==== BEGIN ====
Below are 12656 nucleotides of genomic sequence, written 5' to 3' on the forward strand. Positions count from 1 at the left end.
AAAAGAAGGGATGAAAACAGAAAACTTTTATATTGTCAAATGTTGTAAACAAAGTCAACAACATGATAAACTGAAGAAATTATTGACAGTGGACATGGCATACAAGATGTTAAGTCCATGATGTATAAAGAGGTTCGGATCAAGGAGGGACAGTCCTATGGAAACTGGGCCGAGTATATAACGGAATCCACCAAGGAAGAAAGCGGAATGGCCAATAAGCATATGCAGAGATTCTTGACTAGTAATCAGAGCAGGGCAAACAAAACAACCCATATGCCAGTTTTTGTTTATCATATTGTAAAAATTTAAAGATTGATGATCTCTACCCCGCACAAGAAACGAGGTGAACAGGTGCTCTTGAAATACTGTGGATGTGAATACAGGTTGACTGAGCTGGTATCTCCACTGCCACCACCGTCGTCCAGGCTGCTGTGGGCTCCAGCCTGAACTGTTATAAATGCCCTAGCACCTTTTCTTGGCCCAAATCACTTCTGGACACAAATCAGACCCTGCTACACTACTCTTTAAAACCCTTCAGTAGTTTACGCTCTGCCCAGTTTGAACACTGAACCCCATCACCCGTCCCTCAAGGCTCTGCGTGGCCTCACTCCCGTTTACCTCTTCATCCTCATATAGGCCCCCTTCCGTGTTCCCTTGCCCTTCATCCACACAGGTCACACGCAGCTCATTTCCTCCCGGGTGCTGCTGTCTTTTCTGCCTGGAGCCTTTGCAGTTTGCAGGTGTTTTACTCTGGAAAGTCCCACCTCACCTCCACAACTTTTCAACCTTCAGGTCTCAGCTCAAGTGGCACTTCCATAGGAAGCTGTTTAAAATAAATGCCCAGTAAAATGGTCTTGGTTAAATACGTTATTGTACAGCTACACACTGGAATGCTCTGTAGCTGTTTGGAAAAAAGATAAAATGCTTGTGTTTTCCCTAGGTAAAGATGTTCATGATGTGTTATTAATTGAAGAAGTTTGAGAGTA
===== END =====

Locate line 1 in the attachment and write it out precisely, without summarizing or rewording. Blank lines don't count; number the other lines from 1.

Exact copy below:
Below are 12656 nucleotides of genomic sequence, written 5' to 3' on the forward strand. Positions count from 1 at the left end.